Dean Kamen Biography * Segway * First Institute * My Portfolio Display
Dean Kamen is a leading American scientist and inventor whose products include the Segway human transporter (HT) and the iBOT battery-powered wheelchair. His numerous inventions include medical devices and futuristic gizmos that Kamen hopes will revolutionize the way we live and travel. Whenever Kamen introduces a new product, people take notice, and they eagerly anticipate the next one. His newest creation? A nonpolluting, low-power water-purifying system designed for use in underdeveloped countries. Time magazine called it one of the “coolest inventions of 2003.”
A modern-day Edison
Dean Kamen was born in 1951, in Rockville Center, Long Island, New York. His father, Jack, was an illustrator for Weird Science and Mad comic books; his mother, Evelyn, was a teacher. Kamen began tinkering with gadgets when he was fairly young. He claims that when he was five years old he invented a way to make his bed without running from one side to the other.
However, despite the fact that he was obviously bright and very curious, Kamen did not do well in school. His grades in junior high and high school were only average, and Kamen often found himself at odds with his teachers. This is an experience that many creative people seem to go through. For example, Thomas Edison (1847–1931), who developed the electric light bulb and the phonograph, attended school for a grand total of three months. His teachers considered him to be a slow learner. Instead Edison was taught by his mother at home, where he thrived, reading every book he could get his hands on. Like Edison, Kamen was (and still is) an avid reader of science texts.
By the time he was a teenager, Kamen was being paid for his inventions, most of which he built in his parents’ basement. He was hired by local rock bands and museums to design and install light and sound systems. He was even asked to work on automating the giant ball that is lowered in Times Square each year on New Year’s Eve. Before he graduated from high school, Kamen was earning about $60,000 a year, which was more than the salaries of both his parents combined.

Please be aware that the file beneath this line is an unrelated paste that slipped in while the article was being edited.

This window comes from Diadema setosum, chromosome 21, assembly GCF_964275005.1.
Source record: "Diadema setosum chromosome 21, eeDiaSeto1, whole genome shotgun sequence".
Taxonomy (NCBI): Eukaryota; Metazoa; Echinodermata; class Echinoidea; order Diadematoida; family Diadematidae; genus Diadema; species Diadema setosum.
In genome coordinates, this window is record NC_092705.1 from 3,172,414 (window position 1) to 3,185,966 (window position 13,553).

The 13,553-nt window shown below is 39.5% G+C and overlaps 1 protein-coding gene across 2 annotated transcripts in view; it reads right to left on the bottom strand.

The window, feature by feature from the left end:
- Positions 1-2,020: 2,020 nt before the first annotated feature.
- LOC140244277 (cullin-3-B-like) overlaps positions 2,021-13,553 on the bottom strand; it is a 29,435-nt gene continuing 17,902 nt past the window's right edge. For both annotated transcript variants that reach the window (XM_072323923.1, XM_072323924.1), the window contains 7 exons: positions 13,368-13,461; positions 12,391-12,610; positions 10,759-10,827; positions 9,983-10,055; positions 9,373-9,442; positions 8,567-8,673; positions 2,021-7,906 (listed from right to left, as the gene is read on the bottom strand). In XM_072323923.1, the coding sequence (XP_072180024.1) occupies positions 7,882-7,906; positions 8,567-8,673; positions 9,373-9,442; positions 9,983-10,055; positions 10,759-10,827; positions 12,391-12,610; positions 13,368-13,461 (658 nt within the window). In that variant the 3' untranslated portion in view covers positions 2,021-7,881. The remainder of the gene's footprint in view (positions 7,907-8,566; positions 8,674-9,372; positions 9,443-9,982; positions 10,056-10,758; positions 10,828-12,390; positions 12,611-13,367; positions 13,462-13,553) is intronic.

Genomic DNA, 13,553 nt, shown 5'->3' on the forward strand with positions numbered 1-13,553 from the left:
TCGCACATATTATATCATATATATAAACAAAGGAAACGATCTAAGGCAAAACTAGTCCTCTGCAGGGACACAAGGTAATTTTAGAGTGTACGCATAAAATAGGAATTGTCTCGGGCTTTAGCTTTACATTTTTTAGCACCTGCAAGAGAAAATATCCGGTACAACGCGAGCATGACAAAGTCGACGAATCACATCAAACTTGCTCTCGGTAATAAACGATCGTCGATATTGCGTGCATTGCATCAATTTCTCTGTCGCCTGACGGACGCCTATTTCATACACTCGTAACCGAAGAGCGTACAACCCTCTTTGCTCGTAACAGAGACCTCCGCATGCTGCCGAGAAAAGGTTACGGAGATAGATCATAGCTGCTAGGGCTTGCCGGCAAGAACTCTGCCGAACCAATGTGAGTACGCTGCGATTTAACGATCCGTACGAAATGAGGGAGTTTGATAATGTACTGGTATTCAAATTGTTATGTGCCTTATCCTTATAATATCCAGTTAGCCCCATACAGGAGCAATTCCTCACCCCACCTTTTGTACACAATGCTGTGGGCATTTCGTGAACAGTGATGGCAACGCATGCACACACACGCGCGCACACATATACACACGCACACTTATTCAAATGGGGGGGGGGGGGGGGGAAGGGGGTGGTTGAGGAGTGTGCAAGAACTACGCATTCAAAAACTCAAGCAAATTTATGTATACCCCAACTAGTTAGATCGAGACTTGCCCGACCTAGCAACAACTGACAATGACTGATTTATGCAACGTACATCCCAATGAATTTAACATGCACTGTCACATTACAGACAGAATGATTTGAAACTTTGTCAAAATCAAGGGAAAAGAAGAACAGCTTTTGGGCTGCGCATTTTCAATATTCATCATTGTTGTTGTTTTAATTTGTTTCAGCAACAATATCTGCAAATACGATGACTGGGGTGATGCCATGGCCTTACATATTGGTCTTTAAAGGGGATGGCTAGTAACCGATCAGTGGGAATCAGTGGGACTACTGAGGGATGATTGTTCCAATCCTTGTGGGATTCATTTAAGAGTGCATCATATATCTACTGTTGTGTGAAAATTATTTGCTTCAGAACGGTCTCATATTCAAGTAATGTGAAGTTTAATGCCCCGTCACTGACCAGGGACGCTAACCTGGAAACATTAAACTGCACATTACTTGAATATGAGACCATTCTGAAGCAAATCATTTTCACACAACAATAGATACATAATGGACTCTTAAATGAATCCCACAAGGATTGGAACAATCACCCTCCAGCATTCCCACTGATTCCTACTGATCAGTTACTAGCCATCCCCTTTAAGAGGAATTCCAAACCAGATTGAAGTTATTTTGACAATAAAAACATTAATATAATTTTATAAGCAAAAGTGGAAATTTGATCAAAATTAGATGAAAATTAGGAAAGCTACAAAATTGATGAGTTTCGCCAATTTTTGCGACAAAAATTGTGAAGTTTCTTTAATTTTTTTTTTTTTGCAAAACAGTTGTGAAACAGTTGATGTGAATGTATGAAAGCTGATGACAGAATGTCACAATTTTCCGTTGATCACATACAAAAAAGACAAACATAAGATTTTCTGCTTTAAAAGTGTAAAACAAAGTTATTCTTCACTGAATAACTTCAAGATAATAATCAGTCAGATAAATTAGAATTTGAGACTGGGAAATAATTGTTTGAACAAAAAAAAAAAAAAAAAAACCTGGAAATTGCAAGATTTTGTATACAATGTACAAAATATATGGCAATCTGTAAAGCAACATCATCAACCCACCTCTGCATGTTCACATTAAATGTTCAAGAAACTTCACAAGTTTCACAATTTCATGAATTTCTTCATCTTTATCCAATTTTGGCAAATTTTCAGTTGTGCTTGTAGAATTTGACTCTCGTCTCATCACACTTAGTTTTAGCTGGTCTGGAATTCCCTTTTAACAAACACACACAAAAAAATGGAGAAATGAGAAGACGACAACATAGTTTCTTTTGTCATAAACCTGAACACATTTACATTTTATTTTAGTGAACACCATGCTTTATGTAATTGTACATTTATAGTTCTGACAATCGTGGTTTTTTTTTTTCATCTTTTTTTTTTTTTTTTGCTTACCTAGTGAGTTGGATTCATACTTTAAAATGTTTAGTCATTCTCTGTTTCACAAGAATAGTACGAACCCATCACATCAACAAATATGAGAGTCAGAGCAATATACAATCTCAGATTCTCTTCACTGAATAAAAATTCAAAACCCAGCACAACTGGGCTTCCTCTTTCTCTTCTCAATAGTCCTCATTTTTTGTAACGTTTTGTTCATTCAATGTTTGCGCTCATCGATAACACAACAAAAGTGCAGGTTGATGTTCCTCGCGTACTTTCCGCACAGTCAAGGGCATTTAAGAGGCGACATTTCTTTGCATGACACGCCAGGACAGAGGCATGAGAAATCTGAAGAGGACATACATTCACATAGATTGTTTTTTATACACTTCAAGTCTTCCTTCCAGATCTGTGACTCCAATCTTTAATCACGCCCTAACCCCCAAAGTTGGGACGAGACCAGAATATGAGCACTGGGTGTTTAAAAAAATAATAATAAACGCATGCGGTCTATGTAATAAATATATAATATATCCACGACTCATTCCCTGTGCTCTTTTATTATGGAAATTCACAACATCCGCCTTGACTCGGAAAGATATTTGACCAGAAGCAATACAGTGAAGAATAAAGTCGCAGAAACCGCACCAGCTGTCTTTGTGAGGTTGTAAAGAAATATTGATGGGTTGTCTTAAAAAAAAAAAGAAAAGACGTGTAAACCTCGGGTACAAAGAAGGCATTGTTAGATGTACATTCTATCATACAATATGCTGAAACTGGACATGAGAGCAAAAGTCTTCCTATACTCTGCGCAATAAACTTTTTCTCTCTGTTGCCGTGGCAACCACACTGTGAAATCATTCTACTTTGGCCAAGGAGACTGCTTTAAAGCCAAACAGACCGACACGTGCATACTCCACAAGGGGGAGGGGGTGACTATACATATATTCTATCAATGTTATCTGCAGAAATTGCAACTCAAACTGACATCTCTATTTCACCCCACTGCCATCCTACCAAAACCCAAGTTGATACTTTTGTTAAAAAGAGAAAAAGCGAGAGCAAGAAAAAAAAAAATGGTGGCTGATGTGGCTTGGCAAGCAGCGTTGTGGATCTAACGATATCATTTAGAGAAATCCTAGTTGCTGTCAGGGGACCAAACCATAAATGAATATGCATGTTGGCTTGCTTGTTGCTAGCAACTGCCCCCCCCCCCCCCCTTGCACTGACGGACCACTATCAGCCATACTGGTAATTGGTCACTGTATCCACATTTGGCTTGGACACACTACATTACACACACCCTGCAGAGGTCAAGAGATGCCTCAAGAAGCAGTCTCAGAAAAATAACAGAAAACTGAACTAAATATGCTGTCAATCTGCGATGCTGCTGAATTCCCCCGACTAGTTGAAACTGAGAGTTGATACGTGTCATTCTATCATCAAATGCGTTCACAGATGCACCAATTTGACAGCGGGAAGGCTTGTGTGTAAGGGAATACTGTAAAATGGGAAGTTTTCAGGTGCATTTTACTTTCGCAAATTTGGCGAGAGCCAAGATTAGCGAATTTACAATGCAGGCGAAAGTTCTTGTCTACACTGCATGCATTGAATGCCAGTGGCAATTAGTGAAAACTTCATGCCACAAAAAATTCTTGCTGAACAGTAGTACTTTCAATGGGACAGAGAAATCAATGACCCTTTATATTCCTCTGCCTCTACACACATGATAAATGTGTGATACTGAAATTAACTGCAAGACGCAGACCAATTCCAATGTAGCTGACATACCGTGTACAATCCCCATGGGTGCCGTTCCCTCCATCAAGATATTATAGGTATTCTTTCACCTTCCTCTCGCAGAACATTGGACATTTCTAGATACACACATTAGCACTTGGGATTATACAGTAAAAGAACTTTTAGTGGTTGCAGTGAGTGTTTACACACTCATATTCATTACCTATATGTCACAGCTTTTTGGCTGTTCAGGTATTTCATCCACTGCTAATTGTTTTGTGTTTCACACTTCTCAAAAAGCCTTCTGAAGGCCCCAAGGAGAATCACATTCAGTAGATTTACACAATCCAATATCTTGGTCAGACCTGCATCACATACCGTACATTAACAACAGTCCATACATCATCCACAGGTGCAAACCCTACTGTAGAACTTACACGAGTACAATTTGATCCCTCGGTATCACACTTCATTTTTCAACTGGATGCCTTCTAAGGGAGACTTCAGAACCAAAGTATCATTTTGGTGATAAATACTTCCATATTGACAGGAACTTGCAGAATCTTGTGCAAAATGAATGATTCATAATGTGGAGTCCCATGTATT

“If you start to do things you’ve never done before, you’re probably going to fail at least some of the time. And I say that’s OK.”
After high school Kamen attended Worcester Polytechnic Institute (WPI) in Massachusetts, but again he was more interested in inventing than attending classes. It was during his early years at WPI that Kamen developed the first of his many medical breakthroughs. His older brother, Barton, who was in medical school, commented to him that patients who needed round-the-clock medication were forced to come into the hospital for treatment. Kamen decided to fix the problem. He came up with the AutoSyringe, a portable device that could be worn by patients and that administered doses of medication. As a result, patients were able to enjoy some freedom.
In 1976 Kamen left Worcester Polytechnic (without graduating) and founded his own company, called AutoSyringe, to sell his medication device. The medical community embraced the AutoSyringe, and among scientists Kamen soon gained a reputation as a maverick inventor. In 1982 Kamen sold AutoSyringe to Baxter International, an international health-care company. The sale made him a multimillionaire.
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